The cauliflower is a variety (group of botrytis) of brassica oleracea in the Brassicaceae family. It is an annual factory which reproduces by seeds. The cauliflower resembles the broccoli, to which one binds it closely, unless with the white buds very in mass packed of flower. Typically, only the head (white curdled milk) is eaten while the thick stem and entourage, sheets of green are thrown. The cauliflower most generally is eaten cooked, but it can also be believed eaten or marinated.
Nutritional Profile of Cauliflower
One cup of boiled cauliflower is an excellent source of vitamin C (91.5% of the DV), folate (13.6% of the DV), and dietary fiber (13.4% of the DV). That same amount of cauliflower also serves as a very good source of vitamin B5, vitamin B6, manganese and omega-3 fatty acids.
Cauliflower lacks the green chlorophyll found in other members of the cruciferous family of vegetables like broccoli, cabbage and kale, because the leaves of the plant shield the florets from the sun as they grow.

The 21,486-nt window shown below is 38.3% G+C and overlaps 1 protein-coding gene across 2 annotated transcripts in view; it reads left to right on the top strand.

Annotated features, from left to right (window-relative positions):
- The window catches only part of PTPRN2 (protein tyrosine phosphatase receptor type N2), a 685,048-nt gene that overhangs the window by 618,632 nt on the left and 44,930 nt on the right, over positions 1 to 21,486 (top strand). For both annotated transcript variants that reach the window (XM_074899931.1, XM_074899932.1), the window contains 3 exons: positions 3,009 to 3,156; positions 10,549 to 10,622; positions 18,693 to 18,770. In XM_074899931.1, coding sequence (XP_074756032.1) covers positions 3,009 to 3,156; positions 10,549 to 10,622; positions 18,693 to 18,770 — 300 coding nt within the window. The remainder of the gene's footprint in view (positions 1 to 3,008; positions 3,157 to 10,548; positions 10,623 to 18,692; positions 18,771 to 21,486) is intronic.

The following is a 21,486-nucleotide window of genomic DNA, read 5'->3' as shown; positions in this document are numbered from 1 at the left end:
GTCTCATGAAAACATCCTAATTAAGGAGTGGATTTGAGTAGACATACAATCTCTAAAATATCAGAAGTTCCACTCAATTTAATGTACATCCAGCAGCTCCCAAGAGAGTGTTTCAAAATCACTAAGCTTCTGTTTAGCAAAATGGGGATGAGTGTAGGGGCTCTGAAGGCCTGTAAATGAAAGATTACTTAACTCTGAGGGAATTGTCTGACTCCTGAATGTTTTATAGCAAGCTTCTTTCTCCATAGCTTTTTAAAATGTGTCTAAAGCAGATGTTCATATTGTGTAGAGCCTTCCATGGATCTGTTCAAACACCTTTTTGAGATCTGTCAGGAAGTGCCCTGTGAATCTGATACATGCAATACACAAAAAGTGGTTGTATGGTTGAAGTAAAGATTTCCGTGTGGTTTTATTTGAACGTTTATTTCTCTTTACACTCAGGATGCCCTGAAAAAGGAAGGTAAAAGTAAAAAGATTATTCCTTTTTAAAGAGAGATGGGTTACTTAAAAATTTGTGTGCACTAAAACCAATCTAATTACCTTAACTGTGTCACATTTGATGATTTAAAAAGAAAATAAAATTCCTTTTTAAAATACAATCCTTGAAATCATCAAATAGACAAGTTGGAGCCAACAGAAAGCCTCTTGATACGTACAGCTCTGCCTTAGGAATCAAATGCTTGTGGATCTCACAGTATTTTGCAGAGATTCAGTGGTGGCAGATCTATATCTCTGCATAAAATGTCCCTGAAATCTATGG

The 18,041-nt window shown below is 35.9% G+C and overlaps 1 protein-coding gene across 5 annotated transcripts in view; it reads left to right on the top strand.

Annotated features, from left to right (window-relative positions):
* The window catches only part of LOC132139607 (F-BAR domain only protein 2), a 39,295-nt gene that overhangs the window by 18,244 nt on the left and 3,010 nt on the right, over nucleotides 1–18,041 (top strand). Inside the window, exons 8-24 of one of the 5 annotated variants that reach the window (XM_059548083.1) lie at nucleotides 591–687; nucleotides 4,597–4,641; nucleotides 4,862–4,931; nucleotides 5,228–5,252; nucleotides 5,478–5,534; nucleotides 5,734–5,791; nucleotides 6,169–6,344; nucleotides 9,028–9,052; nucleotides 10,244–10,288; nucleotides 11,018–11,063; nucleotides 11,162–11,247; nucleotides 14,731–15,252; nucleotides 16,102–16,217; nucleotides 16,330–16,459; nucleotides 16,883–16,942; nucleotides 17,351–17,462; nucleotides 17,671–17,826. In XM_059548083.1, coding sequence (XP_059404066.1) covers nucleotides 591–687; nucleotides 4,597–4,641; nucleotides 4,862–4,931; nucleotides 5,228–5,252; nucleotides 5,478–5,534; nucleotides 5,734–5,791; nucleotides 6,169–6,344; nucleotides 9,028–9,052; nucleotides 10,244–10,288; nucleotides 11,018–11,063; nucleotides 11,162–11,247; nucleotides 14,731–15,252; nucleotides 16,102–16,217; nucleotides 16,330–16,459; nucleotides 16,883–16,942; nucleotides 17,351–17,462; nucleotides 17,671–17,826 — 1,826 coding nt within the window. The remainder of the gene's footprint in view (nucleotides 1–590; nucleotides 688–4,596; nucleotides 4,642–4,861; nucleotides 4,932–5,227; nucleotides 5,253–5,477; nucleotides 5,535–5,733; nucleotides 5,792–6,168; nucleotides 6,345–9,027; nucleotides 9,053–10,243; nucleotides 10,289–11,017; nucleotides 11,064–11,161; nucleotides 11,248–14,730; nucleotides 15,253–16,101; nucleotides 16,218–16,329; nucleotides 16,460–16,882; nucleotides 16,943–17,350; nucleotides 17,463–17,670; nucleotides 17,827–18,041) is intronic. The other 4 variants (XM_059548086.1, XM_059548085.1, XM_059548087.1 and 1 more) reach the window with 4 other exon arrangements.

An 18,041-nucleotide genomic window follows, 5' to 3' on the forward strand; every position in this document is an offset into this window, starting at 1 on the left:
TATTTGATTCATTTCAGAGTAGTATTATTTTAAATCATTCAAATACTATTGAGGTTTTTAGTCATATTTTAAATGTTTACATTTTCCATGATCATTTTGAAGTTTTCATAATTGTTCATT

Cauliflower health uses and benefits
Reduces risk of cancer, especially colon and stomach
Cauliflower and other cruciferous vegetables, such as broccoli, cabbage, and kale, contain compounds that may help prevent cancer. These compounds appear to stop enzymes from activating cancer-causing agents in the body, and they increase the activity of enzymes that disable and eliminate carcinogens.
Epidemiological studies have long suggested a connection between these vegetables and resistance to cancer. However, only in the past decade have we begun to understand how these compounds work.
The plant is extremely sensitive to unfavorable conditions, such as unusually hot weather, drought or too low temperature, which often result in the formation of premature heads or curds. These "baby" cauliflower heads are called "buttons". With proper management cauliflower can be grown in North Carolina as either a spring or fall crop, although the fall crop will generally produce better quality.